Author: Elise Hanson

THE HOBBIT gives you puppets, and dragons, and Gollum, oh my!

SPRINGVILLE — It’s a simple story: a mild-mannered hobbit by the name of Bilbo Baggins, who spends his days lying in the sun by his hobbit hole, dreaming of his next meal, is commissioned one day by a certain wizard called Gandalf the Grey to go on an adventure with some temperamental dwarves in search for some long-since stolen treasure. Over and under mountains they go, through forests and rivers, finally reaching their destination: the Lonely Mountain, wherein resides the dread dragon Smaug, who hoards the treasure that rightfully belongs to the dwarves. Along the way, Bilbo runs into a strange creature called Gollum, and becomes the owner of a most extraordinary ring. It was a story J.R.R. Tolkien meant for children, and this play, directed by Brian Randall and adapted by Markland Taylor, honors that intention. This bread-and-butter fantasy tale is broken down to its simplest form, eliminating many characters and unnecessary prose to tell the story in a way that children can understand and enjoy. The play was staged simply in a small space, with a two-dimensional mountain range the only backdrop for most of the action. The real set decoration came in the form of the puppets themselves, which were carefully crafted by Caitlin Shirts. I’ve never been much of a puppet person, but I enjoyed the Japanese Bunraku style in which the puppets were handled,...

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THE LUCKY STIFF in Murray is a lively surprise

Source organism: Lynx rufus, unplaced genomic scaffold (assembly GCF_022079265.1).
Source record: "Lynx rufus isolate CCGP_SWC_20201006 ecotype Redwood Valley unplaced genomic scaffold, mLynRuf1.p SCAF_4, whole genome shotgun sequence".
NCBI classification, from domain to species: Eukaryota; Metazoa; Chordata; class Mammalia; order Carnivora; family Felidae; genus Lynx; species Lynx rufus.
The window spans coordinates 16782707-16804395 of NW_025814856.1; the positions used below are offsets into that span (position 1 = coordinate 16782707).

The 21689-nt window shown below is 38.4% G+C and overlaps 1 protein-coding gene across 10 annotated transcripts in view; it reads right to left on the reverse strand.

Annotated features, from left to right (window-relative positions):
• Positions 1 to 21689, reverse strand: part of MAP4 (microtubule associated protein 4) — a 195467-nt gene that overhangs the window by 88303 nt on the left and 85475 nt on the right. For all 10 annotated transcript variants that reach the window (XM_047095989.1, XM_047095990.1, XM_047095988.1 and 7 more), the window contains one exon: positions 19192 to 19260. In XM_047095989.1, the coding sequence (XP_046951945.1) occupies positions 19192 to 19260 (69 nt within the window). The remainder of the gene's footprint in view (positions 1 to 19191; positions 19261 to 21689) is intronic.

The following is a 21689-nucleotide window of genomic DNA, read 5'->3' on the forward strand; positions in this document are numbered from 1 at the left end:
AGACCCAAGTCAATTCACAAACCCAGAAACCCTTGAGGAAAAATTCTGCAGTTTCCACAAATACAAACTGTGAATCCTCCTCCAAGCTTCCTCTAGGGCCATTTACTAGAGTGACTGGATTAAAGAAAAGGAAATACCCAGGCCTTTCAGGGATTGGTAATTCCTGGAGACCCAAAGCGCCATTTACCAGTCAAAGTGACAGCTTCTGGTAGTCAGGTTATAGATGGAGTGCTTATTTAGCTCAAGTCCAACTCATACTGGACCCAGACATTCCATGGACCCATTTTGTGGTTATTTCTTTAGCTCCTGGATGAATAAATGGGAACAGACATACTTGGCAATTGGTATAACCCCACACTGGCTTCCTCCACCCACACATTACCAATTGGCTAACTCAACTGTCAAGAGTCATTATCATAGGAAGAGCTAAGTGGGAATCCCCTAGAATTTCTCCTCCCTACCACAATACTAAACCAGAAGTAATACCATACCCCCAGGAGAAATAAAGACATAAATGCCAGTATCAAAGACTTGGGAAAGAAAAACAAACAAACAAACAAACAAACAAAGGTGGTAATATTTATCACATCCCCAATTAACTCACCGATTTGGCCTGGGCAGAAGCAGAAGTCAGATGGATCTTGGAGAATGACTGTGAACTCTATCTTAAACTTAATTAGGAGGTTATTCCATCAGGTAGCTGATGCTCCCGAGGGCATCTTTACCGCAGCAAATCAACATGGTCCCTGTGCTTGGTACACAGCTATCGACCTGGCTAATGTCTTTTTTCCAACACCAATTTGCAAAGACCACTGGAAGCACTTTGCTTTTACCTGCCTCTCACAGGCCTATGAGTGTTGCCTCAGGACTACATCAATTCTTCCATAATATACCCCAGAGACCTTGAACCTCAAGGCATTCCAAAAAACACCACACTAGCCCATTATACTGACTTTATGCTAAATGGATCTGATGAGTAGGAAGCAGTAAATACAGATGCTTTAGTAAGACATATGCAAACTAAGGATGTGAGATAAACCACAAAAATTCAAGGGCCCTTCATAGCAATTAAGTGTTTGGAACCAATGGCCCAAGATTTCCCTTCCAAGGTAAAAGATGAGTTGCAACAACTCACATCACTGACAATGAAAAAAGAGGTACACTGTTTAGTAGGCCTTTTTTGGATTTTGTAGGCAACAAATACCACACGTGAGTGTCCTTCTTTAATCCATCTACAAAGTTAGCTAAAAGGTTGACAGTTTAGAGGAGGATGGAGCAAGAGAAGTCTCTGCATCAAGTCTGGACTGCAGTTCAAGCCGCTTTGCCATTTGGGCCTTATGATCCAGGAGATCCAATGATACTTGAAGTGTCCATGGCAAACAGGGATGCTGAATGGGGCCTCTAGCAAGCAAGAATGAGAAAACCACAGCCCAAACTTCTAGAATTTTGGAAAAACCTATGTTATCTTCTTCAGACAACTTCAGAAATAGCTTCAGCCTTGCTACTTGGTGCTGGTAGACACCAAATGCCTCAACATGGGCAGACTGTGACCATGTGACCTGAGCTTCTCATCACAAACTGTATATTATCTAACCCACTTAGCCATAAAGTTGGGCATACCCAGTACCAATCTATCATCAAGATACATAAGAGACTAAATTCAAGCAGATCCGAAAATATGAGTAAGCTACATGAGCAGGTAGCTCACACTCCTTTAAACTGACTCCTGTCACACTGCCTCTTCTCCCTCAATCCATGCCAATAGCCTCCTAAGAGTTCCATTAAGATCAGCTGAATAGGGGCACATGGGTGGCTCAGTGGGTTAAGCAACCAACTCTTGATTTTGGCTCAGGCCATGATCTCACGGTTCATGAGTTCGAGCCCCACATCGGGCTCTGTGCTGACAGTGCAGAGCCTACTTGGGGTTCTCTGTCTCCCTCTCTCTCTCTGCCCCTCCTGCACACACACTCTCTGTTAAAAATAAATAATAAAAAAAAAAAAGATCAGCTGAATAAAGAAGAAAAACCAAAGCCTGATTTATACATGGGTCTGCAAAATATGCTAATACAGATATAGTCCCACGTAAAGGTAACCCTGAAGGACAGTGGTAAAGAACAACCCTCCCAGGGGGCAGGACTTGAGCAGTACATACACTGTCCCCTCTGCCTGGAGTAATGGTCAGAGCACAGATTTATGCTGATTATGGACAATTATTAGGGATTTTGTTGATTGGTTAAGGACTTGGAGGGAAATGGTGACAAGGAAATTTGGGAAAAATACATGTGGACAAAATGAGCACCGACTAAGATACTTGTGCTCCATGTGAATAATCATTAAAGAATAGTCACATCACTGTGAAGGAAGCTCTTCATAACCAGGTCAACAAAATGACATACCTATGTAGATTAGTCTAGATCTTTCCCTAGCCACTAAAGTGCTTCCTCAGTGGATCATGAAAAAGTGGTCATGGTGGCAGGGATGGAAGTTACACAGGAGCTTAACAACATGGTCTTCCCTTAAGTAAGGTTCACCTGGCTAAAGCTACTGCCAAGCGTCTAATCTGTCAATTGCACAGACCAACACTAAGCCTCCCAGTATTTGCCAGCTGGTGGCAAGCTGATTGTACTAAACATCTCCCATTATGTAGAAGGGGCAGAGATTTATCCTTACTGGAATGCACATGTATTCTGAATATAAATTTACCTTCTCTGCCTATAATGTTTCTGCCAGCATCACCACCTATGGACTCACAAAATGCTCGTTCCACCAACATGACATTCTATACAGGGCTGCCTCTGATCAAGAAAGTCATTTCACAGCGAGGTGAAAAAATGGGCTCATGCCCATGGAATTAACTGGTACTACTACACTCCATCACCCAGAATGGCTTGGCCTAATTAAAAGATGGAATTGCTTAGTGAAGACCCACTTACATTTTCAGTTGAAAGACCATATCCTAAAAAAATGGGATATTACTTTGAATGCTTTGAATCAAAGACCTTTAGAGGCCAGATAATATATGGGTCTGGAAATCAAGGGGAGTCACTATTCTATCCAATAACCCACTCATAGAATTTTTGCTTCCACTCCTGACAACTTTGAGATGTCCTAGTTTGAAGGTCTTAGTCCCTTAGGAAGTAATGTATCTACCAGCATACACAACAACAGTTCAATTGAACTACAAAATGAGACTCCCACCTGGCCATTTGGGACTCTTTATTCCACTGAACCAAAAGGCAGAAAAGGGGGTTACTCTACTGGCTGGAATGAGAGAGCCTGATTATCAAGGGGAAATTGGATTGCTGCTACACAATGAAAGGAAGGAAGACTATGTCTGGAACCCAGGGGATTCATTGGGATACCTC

HOLLADAY — Harry Witherspoon is bored. All day long he sits in a shoe shop with no one to talk to but some Italian leather loafers. He wishes his life could be more exciting, more adventurous; instead, he is stuck with an overwhelming sense of ennui. One day, Harry receives a telegraph that his uncle Anthony, whom he has never met, has passed on. Harry is in line to inherit six million dollars. That is, if he can fulfill his late uncle’s every wish. Otherwise, the money goes to a charity for dogs. Harry must take his uncle’s corpse on...

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Sandy Arts presents a classic: ARSENIC AND OLD LACE

SANDY — Since the 1941 premier of Joseph Kesselring’s farcical romp through the darker side of comedy, Arsenic and Old Lace has been a fan favorite and one of the most widely performed plays in theater to this day. The production currently underway by the Sandy Arts Guild is the perfect example why. Arsenic and Old Lace tells the story of Mortimer, a freshly engaged drama critic who returns to the home of his aunts one night only to discover a dreadful secret that could ruin the entire family. Things are complicated further when his evil brother Jonathan shows up,...

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